additional amount for housing; and that existing private and public means of enterprise and
investment cannot provide financing or assistance on terms and conditions within the means of
many such owners. These conditions are adverse to the safety, health, and welfare of the citizens
of the state, and contrary to the public policy of preventing and eliminating blight in urban and
rural areas. The rehabilitation of such housing is more economical and less disruptive than
replacement and the relocation of the occupants. It is therefore a valid public purpose for the state
to preserve and promote the safety, health, and welfare of its citizens by exercise of the powers
granted to the Minnesota housing finance agency in this chapter.
Subd. 9. Special needs residential care.
It is further declared that the health, welfare,
and personal interests of persons who are mentally ill, developmentally disabled, physically
disabled, and drug dependent citizens of Minnesota and who are or may be in need of residential
care are better served through the development of a comprehensive, community-based system
of treatment and care which requires the availability of adequate financing for the construction,
renovation, or rehabilitation of residential care facilities as well as sufficient funds for their
operational start-up costs.
Subd. 10. Energy conservation.
It is further declared that supplies of conventional energy
resources are rapidly depleting in quantity and rising in price and that the burden of these
occurrences falls heavily upon the citizens of Minnesota generally and persons of low and
moderate income in particular. These conditions are adverse to the health, welfare, and safety
of all of the citizens of this state. It is further declared that it is a public purpose to ensure the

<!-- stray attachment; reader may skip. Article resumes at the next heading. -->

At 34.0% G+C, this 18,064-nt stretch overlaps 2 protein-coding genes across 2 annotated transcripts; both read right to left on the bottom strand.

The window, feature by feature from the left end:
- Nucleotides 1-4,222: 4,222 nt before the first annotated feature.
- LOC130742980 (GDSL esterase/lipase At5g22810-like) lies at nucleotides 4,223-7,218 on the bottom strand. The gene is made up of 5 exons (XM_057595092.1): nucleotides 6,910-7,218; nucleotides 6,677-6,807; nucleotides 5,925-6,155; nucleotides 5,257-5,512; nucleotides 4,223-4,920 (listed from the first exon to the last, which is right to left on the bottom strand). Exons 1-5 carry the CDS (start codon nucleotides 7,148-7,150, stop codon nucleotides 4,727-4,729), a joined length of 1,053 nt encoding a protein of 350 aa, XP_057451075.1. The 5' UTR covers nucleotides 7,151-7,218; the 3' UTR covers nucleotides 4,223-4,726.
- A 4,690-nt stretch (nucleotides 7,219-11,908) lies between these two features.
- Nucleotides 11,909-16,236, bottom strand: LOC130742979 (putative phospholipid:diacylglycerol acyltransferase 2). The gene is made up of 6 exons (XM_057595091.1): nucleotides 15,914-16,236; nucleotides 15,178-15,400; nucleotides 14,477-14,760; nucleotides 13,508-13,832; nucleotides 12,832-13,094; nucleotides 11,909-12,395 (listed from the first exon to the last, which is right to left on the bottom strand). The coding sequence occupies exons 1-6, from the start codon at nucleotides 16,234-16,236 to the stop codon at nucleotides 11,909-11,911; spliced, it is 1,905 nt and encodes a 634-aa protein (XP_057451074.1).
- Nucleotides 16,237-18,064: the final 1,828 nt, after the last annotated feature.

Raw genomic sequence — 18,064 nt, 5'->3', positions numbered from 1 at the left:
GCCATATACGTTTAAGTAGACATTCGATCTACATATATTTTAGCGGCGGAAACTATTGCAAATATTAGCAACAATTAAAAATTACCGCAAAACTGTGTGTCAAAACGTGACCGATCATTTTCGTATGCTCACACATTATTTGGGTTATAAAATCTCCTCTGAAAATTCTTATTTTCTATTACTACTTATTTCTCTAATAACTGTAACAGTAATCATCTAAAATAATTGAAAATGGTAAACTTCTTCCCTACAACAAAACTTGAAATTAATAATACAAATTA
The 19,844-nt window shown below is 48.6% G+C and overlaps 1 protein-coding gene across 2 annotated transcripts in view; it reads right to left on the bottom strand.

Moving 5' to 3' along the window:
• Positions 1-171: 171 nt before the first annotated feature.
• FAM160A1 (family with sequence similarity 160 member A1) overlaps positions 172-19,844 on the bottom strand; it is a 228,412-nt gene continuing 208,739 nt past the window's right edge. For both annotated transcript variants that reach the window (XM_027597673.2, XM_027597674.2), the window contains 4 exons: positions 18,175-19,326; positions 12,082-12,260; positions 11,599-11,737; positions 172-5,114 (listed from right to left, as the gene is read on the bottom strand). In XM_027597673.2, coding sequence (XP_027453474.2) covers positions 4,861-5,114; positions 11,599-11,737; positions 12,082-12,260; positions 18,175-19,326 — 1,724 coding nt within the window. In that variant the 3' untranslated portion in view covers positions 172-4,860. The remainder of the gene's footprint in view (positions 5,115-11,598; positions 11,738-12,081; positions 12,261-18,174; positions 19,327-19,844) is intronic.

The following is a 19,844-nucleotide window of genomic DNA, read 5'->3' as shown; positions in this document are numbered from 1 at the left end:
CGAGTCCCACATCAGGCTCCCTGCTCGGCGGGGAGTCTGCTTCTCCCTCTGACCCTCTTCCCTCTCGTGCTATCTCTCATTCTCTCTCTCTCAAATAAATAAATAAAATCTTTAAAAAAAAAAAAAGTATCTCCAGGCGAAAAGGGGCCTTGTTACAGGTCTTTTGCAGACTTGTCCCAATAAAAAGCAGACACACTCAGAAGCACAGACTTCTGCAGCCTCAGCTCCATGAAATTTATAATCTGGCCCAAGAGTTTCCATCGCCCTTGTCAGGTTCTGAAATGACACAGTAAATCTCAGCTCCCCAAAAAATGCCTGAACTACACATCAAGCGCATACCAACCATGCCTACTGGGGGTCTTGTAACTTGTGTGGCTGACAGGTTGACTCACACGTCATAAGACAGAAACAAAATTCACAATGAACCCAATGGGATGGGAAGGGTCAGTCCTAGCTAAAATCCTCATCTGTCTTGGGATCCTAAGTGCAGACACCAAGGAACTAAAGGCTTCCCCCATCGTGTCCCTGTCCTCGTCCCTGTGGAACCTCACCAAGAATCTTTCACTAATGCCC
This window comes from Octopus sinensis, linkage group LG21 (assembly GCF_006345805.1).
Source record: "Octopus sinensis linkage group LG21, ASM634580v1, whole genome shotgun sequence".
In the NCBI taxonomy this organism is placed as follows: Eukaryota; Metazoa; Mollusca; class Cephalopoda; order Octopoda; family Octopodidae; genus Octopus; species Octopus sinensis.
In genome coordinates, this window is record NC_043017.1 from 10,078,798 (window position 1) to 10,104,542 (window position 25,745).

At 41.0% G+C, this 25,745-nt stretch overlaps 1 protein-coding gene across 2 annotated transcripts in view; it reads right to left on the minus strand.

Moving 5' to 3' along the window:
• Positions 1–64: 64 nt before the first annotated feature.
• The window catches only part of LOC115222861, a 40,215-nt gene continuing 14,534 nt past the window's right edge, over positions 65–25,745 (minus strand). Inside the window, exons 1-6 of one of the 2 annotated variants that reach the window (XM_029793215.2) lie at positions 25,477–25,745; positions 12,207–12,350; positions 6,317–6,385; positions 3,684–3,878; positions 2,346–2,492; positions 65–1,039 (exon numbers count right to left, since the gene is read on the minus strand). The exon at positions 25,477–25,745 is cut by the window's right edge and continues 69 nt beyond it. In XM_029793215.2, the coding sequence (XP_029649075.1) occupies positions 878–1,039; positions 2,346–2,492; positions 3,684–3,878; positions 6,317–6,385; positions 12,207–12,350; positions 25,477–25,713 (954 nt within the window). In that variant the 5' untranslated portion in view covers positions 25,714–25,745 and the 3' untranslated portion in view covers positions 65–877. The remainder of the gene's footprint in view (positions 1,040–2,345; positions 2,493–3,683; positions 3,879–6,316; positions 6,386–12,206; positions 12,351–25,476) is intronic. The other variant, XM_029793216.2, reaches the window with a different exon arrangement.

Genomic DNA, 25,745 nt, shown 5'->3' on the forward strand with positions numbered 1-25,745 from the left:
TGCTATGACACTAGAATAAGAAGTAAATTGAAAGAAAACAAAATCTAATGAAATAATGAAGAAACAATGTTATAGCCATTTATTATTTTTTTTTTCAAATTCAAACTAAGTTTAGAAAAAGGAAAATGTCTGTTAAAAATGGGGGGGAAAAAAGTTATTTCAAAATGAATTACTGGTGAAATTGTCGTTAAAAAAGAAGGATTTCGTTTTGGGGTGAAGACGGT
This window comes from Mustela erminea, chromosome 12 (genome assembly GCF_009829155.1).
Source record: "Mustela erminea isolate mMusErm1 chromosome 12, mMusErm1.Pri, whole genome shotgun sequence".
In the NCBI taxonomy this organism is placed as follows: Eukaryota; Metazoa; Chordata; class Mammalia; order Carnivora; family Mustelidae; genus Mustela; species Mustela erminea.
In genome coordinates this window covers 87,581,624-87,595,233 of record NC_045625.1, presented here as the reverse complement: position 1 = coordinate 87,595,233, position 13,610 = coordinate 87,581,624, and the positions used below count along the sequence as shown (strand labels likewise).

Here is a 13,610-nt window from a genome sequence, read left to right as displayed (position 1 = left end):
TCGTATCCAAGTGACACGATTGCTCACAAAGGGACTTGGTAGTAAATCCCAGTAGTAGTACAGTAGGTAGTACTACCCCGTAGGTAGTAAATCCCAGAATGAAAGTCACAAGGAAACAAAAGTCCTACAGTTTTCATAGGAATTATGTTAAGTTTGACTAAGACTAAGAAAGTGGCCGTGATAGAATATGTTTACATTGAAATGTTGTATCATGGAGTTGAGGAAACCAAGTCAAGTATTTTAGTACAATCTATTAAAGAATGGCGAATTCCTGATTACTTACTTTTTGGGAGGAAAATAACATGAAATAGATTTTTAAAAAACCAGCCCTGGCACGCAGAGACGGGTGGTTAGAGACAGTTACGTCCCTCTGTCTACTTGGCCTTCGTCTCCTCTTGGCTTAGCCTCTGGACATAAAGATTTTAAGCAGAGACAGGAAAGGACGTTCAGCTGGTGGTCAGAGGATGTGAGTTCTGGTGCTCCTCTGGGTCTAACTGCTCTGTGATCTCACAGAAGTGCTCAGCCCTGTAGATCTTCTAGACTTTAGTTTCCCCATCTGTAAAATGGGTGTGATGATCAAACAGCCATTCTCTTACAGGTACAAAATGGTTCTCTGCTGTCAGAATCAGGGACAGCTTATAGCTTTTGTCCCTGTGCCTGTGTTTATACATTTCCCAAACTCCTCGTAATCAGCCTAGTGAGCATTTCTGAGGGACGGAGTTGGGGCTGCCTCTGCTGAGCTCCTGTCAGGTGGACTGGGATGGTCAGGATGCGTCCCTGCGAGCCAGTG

availability of financing to be used by all citizens of the state, while giving preference to low and
moderate income people, to assist in the installation in their dwellings of reasonably priced energy
conserving systems including the use of alternative energy resources and equipment so that by
the improvement of the energy efficiency of all housing, the adequacy of the total energy supply
may be preserved for the benefit of all citizens.
Subd. 11. Long-term affordability.
It is further declared that it is in the best interests of the
citizens of the state of Minnesota that public money used for the purposes of this chapter be used
in a manner that best assures the long-term affordability of housing to low- and moderate-income
citizens. To achieve that public purpose, the agency shall consider, in the making of grants and
loans and other uses of agency resources, the degree to which such grants, loans, and other uses
will assure the long-term affordability of the housing, by use of the neighborhood land trust
model or other techniques.
History: 1971 c 702 s 2; 1973 c 515 s 1; 1974 c 441 s 1-3; 1976 c 218 s 1; Ex1979 c 2 s 44;
1982 c 581 s 24; 1983 c 301 s 203; 1991 c 287 s 4; 2002 c 221 s 44; 2005 c 56 s 1